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Twisted by Jessica Zafra – Pumping irony since 1994
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Archive for the ‘Television’

She never wanted to believe

July 24, 2014 By: jessicazafra Category: Childhood, Music, Science, Television 2 Comments →


…even when she was kidnapped by extraterrestrials.

While watching the Scully video, this started playing in our head.

We think of it as the Philippine Science High School anthem, not that “Crests and troughs of the sea of life that flows/Thy light our beacon be” crap.

Speaking of science, here’s the trailer for The Imitation Game, in which Benedict Cumberbatch plays Alan Turing. He also played Stephen Hawking and is currently Sherlock so he must get a pick of the big brain characters. Because he has the facial shape of a Zeta Reticulan.


He’s not that into you, Keira!

You realize he was the villain in Atonement? Secondary, if you count Briony as the main bad guy.

Caption these photos of Drogon with Sherlock

June 25, 2014 By: jessicazafra Category: Books, Cats, Contest, Television 5 Comments →

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Drogon is named after one of Daenerys’s dragons and Sherlock’s actor is the voice of Smaug so they are related.

Write a caption for these photos (or if you’re really bored, an entire story about them) and post it in Comments before 11.59pm on Friday, 27 June 2014. The composers of the two best captions will each get the Bantam Classic paperback Sherlock Holmes Complete Novels and Stories by Arthur Conan Doyle, courtesy of National Bookstore. (Buy your own poster.)

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In a parallel universe, would this interview with Stephen Hawking still be funny?

June 21, 2014 By: jessicazafra Category: Science, Television 1 Comment →

Stephen Hawking for the summer solstice.

Thanks to Noel for the alert.

Easing back to work

June 11, 2014 By: jessicazafra Category: Health, Pointless Anecdotes, Television 6 Comments →

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BBFH on Kalayaan near Rockwell, telephone (02)8957305.

Our one-week post-hospital house arrest ended yesterday! First thing we did, we went to the salon because our hair had gotten brittle, probably out of sheer boredom. Yes, that is the name of our suking parlor (Jay Lozada cuts our hair, but they do the hot oils, henna, pedicures, etc.) on Kalayaan Avenue near Backwell and Amapola, which has been around since 1939 and whose clientele includes my Jedi master (the hair that survived the dark side must be cared for).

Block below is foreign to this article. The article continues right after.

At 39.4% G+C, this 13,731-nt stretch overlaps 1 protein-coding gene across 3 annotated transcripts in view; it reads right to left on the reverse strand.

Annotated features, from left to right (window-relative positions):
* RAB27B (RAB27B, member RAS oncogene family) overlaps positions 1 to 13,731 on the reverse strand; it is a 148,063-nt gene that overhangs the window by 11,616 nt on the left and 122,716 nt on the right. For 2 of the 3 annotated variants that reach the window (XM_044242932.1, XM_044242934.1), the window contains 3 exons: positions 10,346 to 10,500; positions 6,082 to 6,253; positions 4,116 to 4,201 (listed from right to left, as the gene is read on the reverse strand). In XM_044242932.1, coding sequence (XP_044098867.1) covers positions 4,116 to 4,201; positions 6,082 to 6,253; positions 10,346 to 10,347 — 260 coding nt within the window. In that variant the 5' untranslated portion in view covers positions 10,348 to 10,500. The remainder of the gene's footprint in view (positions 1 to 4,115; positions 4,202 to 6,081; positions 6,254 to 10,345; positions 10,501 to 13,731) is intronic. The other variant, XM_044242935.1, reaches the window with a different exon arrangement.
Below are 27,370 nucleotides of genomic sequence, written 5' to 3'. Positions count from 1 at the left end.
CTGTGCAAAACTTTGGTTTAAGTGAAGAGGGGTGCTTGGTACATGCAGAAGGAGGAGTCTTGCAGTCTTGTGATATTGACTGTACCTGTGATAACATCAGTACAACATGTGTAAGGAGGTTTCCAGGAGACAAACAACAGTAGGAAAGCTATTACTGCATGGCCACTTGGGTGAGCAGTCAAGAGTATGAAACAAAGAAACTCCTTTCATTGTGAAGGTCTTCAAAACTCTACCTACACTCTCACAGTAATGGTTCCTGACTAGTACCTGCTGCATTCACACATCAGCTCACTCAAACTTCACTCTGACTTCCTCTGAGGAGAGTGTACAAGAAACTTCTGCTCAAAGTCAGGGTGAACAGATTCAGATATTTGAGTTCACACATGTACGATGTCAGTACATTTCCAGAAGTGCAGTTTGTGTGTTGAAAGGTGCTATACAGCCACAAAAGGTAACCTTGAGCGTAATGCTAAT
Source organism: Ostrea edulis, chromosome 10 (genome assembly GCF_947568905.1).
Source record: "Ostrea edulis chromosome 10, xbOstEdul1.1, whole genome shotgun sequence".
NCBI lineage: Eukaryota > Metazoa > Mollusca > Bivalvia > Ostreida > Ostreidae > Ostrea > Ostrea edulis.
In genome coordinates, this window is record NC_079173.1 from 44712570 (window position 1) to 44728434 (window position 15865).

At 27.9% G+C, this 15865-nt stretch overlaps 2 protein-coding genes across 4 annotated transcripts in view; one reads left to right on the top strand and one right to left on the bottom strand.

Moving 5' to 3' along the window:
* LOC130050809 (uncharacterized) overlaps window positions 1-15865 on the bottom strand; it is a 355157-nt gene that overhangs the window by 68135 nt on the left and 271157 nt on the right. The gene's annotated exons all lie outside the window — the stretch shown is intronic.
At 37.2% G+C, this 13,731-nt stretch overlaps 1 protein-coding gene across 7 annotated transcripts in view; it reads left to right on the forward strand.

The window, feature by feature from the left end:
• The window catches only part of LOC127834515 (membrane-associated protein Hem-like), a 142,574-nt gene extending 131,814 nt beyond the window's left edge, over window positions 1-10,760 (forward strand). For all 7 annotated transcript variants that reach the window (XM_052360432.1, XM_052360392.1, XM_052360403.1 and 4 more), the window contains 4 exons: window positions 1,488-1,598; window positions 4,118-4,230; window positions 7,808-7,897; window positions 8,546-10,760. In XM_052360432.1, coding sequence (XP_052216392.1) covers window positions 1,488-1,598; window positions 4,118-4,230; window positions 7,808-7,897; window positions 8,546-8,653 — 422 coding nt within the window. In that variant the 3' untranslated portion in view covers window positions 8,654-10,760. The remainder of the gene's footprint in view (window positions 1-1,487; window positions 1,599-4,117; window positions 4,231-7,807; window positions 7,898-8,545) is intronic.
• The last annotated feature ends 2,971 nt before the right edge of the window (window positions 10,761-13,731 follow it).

The retro-ness of the name! Who is the “him” exactly? Who cares, they have the best chicharon, pastillas and roasted peanuts in the city. And the hairdresser confirmed that our hair has gotten thin, but it should get fat again in no time.

Our hair having been attended to, we’ve started writing again (our penmanship came back after an hour or so) and tried to reconstruct our lost time. According to the building janitress, on Monday the 26th when our brain tried to kill us, she discovered us sitting on the stairs. She says that for two hours we just sat there not answering questions, with our eyeballs white like Bran Stark warging into his direwolf.

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Hodor! Our column is coming up.

Penny Dreadful is wonderful

June 10, 2014 By: jessicazafra Category: Books, Television 1 Comment →

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While under house arrest, we started watching the cable series Penny Dreadful by John Logan, directed by J.A. Bayona and starring Eva Green, Timothy Dalton (he was Bond in the mid-80s), and remember Josh Hartnett? Set in Victorian England, the show brings together the monsters of Victoriana, including vampires, Frankenstein’s creature, and Dorian Gray. If there’s anything we love, it’s a TV show with a reading list. There are the obvious sources: Mary Shelley’s Frankenstein, Bram Stoker’s Dracula, Oscar Wilde’s The Picture of Dorian Gray, but the book that immediately springs to mind is The League of Extraordinary Gentlemen by Alan Moore. Throw in Moore’s From Hell because there’s a serial killer preying on prostitutes, and Moby Dick because Dr. Frankenstein’s “child” may have worked on a whaler. And Hawksmoor by Peter Ackroyd, about the human sacrifice involved in the building of seven churches in 18th century London.